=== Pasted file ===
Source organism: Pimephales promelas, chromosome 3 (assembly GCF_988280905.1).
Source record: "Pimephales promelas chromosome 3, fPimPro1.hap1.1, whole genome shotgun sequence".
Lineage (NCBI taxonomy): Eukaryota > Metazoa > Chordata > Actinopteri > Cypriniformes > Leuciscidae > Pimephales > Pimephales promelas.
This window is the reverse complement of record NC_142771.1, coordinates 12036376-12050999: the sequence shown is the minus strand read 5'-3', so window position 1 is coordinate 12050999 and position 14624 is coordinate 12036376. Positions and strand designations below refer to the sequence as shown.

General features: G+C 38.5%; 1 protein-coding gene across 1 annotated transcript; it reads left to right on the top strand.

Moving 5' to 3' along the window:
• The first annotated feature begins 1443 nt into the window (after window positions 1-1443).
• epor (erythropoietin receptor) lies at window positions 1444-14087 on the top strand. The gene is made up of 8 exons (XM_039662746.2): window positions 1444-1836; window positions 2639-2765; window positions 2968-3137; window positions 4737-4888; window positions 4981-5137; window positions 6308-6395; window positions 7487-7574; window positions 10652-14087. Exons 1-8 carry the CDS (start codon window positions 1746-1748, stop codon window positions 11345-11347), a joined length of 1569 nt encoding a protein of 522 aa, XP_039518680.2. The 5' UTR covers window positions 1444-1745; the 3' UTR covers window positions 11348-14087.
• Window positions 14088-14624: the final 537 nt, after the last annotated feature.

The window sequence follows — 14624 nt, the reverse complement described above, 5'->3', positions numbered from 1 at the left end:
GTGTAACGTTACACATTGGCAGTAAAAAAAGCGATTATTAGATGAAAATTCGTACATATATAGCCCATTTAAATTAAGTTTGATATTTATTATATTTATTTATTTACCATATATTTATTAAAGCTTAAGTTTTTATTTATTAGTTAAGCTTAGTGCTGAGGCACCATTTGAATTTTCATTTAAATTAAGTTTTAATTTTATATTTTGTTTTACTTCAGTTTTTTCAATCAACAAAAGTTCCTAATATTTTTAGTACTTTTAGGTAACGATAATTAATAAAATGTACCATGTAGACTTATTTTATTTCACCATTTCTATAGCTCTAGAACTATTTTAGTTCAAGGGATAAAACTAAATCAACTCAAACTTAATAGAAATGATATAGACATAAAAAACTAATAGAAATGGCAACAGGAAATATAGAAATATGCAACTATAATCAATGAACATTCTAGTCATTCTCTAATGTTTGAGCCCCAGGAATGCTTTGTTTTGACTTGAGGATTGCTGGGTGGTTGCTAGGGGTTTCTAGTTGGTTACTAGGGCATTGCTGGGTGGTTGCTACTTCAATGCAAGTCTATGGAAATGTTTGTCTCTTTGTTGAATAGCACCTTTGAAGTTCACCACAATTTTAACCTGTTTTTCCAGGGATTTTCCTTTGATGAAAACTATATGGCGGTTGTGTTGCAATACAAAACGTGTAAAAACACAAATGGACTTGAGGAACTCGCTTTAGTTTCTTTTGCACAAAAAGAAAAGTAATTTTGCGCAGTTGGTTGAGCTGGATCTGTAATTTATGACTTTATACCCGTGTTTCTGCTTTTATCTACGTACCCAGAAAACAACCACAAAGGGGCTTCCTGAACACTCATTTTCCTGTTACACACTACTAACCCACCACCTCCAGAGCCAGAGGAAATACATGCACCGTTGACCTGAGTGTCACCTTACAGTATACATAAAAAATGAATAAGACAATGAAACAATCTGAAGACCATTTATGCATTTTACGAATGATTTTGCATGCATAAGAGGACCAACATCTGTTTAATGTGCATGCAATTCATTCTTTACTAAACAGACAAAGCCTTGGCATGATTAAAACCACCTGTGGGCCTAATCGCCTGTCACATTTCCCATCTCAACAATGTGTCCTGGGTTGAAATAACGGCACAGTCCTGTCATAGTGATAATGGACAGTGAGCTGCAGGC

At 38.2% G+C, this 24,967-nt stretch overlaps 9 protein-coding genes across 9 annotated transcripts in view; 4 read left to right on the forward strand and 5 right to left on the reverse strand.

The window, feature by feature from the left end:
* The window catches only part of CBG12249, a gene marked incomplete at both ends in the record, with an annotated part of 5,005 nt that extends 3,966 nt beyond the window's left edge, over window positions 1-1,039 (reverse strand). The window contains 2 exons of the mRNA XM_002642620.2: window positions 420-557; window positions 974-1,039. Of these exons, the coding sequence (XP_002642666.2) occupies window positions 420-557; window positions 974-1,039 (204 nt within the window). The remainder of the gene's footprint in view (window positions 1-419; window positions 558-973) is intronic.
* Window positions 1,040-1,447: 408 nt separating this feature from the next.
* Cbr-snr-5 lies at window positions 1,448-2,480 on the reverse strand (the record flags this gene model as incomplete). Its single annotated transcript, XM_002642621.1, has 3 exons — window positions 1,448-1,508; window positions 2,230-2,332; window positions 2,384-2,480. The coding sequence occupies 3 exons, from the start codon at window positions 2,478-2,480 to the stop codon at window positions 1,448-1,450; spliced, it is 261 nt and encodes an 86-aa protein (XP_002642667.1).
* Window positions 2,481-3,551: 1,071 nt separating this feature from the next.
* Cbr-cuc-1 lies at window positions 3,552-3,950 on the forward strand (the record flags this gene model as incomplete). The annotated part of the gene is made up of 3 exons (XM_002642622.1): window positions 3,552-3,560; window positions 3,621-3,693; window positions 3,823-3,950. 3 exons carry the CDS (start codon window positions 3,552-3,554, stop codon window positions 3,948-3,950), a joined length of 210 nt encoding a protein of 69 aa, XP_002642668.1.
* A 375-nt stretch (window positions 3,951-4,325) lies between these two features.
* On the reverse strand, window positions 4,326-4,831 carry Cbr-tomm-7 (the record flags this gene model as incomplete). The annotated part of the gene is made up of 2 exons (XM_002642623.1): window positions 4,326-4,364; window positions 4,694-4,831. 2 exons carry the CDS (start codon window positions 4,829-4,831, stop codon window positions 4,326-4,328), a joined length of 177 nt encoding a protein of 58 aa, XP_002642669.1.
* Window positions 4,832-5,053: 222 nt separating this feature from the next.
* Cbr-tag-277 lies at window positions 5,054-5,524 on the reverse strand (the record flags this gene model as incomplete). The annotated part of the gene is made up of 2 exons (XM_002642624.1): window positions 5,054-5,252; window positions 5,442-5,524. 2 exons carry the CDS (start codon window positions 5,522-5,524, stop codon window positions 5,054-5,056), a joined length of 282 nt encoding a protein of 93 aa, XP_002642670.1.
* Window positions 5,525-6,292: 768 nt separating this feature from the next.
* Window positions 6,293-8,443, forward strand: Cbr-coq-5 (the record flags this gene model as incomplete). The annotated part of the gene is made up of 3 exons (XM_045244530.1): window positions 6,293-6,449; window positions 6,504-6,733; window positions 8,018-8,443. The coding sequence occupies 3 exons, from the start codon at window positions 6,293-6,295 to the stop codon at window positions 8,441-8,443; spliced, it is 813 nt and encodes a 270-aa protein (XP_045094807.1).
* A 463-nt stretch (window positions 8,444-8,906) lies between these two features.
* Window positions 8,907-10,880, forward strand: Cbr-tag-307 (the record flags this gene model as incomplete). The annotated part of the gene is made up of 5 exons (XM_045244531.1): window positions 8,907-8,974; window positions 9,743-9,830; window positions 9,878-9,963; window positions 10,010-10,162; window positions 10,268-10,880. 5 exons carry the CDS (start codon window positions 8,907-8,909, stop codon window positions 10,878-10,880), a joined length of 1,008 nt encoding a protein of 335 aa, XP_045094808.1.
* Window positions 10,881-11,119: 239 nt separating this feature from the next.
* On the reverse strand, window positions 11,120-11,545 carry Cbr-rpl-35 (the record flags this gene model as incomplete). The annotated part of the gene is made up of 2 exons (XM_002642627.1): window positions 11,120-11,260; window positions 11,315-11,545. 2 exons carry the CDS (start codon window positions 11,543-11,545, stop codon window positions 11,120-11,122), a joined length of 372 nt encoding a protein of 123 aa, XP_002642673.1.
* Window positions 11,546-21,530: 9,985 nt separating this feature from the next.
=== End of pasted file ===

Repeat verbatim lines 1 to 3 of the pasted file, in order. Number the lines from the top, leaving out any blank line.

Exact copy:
Source organism: Pimephales promelas, chromosome 3 (assembly GCF_988280905.1).
Source record: "Pimephales promelas chromosome 3, fPimPro1.hap1.1, whole genome shotgun sequence".
Lineage (NCBI taxonomy): Eukaryota > Metazoa > Chordata > Actinopteri > Cypriniformes > Leuciscidae > Pimephales > Pimephales promelas.